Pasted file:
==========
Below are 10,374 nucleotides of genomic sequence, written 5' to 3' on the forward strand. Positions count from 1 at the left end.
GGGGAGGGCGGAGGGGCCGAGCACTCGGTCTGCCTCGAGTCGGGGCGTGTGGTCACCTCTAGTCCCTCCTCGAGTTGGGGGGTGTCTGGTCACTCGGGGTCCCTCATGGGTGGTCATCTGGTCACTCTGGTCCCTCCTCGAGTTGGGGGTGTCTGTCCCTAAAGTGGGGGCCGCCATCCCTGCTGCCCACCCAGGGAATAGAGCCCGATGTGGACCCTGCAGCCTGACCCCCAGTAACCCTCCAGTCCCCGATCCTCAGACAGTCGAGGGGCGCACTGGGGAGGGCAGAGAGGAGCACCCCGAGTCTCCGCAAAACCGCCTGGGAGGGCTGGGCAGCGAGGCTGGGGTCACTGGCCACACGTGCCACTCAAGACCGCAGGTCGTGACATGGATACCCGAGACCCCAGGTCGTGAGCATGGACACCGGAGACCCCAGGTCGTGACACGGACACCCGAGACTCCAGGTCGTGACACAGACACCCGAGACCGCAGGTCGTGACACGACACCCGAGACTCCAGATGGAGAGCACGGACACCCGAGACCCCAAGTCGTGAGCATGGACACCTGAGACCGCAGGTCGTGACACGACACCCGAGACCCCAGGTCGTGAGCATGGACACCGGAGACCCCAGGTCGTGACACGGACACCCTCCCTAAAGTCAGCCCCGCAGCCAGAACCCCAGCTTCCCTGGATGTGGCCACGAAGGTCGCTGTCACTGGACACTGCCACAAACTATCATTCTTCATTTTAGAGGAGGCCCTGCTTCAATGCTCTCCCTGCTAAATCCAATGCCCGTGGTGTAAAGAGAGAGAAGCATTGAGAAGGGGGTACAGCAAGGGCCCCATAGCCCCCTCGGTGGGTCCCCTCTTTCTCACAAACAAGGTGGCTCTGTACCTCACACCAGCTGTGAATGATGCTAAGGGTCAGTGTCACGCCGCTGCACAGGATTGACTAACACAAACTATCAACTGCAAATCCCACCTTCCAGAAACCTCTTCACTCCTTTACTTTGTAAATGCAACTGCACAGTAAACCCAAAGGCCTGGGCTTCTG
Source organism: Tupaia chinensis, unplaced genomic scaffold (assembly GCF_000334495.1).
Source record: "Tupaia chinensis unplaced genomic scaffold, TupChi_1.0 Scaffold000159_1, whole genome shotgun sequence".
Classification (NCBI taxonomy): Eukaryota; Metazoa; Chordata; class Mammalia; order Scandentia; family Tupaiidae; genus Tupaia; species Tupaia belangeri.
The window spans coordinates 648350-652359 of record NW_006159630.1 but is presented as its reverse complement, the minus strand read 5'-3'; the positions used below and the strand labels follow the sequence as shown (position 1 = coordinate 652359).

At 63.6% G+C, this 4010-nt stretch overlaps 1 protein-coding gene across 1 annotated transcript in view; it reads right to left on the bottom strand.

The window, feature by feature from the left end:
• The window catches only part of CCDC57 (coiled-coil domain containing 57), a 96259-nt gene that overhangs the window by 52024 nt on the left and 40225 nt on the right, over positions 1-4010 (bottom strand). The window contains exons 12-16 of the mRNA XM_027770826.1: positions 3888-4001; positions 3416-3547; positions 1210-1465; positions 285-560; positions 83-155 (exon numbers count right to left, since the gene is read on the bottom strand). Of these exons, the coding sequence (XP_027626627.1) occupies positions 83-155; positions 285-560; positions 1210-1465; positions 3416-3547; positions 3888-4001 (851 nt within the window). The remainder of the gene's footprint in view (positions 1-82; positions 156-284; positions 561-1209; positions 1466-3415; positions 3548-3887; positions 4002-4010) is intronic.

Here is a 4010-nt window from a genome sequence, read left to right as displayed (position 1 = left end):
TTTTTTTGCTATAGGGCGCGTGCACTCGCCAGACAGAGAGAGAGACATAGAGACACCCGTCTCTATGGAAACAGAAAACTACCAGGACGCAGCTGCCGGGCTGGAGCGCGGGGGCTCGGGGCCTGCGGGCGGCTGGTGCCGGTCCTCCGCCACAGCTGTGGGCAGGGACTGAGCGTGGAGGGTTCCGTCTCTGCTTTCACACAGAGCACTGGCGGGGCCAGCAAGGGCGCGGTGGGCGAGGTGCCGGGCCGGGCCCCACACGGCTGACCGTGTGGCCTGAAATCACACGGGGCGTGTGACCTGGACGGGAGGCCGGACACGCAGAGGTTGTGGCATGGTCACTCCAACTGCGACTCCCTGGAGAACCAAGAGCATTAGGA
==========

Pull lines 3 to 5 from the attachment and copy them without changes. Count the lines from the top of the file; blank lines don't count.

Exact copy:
Source organism: Tupaia chinensis, unplaced genomic scaffold (assembly GCF_000334495.1).
Source record: "Tupaia chinensis unplaced genomic scaffold, TupChi_1.0 Scaffold000159_1, whole genome shotgun sequence".
Classification (NCBI taxonomy): Eukaryota; Metazoa; Chordata; class Mammalia; order Scandentia; family Tupaiidae; genus Tupaia; species Tupaia belangeri.